IFTLE259_Fig1 Tohoku Univ

Rittinon and co-workers reported on the stability of electroplated copper thin film interconnect.

The mechanical properties of electroplated copper thin films, such as Young’s modulus and tensile strength vary drastically compared to those of conventional bulk copper. The reason for the variation and fluctuation of these mechanical properties is that the electroplated copper thin films mainly consist of fine columnar grains with porous grain boundaries as shown in the figure below. This micro texture changes the mechanical properties of the electroplated copper thin films significantly from those of bulk copper.

IFTLE259_Fig2The existence of porous grain boundaries is the main reason for the high resistivity and local high Joule heating in the electroplated copper interconnections. Therefore, the crystallinity of the electroplated copper thin-film interconnection has significant effect on the long-term reliability of the interconnections. They find that high Joule heating appears at grain boundaries with low crystallinity.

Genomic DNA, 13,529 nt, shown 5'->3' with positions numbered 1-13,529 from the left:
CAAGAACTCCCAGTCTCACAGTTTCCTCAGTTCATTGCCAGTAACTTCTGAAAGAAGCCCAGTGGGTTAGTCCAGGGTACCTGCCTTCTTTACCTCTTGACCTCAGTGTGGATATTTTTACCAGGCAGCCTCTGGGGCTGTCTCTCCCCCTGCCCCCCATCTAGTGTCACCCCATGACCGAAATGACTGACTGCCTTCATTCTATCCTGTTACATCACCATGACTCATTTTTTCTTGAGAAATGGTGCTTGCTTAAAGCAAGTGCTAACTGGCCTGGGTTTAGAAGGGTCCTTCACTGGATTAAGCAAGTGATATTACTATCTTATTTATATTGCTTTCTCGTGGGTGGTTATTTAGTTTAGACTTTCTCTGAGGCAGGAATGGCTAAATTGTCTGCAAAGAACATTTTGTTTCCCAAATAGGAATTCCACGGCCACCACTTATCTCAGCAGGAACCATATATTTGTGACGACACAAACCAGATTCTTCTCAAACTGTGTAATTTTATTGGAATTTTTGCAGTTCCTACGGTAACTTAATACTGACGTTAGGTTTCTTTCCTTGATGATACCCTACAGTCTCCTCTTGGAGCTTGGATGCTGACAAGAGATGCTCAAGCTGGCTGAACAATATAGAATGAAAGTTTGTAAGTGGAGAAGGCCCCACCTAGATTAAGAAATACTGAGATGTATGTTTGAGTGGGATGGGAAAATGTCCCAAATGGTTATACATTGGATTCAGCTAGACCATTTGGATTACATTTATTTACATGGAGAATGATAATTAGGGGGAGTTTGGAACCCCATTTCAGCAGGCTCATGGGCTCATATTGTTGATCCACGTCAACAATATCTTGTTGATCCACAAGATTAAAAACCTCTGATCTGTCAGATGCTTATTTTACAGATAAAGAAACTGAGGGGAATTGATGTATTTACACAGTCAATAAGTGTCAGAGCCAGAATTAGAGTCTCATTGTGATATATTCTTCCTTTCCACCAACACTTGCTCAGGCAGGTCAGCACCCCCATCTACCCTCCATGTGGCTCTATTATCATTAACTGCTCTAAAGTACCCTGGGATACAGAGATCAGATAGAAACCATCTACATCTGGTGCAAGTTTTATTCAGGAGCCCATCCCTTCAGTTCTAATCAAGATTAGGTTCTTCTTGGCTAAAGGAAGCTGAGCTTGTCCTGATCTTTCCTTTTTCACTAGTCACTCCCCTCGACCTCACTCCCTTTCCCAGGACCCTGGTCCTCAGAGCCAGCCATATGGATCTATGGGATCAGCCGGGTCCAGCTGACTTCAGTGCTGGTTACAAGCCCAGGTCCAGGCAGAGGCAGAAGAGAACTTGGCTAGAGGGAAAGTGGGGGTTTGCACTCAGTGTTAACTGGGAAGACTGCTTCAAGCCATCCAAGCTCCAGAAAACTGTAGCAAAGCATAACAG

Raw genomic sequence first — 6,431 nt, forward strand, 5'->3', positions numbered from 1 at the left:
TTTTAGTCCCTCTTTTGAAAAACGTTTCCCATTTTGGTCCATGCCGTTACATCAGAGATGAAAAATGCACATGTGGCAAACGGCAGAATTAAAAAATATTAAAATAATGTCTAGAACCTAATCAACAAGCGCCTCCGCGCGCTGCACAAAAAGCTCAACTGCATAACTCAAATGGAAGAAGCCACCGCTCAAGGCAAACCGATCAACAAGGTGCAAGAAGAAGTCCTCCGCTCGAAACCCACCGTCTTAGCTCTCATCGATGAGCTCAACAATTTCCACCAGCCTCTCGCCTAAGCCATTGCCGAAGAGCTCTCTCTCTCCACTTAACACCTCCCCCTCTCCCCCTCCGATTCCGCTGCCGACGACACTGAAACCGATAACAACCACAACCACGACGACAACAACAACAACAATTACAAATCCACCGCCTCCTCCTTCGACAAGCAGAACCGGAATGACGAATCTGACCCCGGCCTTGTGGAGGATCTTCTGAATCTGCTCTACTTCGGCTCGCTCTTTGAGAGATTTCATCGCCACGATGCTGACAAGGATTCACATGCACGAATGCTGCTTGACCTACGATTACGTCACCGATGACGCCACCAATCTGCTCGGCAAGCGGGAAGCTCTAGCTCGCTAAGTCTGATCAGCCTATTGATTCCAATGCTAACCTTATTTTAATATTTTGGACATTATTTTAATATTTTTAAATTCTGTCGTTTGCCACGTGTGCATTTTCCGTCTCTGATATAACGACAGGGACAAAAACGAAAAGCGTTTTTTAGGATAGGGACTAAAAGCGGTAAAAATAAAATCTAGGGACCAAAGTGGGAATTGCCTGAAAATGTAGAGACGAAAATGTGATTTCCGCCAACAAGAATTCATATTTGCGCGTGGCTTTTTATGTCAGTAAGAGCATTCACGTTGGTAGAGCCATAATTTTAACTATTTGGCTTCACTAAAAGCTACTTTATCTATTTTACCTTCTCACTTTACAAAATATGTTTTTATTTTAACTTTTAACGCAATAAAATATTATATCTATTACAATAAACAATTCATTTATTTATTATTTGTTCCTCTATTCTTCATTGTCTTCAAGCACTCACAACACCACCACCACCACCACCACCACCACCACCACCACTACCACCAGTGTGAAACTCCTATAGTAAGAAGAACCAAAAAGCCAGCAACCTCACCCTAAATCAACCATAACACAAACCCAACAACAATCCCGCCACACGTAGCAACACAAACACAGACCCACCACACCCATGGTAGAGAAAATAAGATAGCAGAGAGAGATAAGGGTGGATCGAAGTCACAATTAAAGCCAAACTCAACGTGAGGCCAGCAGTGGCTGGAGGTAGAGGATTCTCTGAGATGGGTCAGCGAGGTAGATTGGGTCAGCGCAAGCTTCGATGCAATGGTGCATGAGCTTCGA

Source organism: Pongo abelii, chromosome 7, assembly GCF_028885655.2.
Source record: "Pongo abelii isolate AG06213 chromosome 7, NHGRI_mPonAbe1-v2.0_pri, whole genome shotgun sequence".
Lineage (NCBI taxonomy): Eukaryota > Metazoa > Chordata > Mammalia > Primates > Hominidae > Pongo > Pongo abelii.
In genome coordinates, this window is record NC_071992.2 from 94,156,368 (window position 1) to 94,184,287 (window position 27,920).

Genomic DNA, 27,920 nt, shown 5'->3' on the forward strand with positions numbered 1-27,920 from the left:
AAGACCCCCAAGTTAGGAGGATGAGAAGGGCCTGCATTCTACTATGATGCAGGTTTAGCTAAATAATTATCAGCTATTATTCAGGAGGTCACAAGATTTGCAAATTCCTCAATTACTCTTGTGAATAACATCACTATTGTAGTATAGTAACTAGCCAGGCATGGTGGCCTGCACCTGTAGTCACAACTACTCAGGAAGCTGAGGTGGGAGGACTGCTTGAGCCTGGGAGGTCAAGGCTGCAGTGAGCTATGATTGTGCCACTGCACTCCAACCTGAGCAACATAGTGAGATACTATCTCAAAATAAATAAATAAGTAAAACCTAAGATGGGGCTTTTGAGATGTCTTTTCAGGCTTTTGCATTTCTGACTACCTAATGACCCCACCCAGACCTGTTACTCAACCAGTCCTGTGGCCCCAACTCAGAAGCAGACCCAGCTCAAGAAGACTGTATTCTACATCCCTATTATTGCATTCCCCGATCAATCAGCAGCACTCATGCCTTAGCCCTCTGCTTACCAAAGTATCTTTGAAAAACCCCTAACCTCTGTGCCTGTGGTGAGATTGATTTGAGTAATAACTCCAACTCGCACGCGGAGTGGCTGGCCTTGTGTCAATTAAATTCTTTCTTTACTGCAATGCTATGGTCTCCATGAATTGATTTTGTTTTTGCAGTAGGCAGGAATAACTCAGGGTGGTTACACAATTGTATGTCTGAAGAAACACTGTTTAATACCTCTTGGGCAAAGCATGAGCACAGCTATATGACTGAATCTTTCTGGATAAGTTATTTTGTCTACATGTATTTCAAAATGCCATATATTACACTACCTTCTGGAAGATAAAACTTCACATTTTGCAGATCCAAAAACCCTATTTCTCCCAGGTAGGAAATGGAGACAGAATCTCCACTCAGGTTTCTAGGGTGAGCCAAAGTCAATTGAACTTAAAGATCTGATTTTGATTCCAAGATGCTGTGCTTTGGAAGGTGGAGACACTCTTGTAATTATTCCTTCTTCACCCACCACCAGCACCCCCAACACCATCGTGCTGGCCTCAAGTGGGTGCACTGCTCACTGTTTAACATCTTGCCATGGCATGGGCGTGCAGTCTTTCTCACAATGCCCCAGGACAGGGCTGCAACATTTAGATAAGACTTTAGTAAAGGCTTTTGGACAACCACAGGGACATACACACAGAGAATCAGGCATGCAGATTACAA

It is well-known that the crystallinity of electroplated copper interconnections is improved by high temp annealing. Since recrystallization and/or grain coarsening occurs during annealing, however, high tensile stress remains in the annealed interconnection because the shrinkage of the film is strictly prohibited by the surrounding silicon in a TSV structure. Such high tensile stress is the main reason for stress-induced migration in the interconnection resulting in the formation of a lot of voids in it.

Since the lattice mismatch between tantalum (the Cu migration barrier layer) and copper is about 18%, these researchers feel it is necessary to introduce an intermediate layer as the seed layer material between them. They report that a thin layer of ruthenium is an effective material for minimizing the lattice mismatch. It decrease the lattice mismatch from 18% to 6% thus lowering the overall stress formation.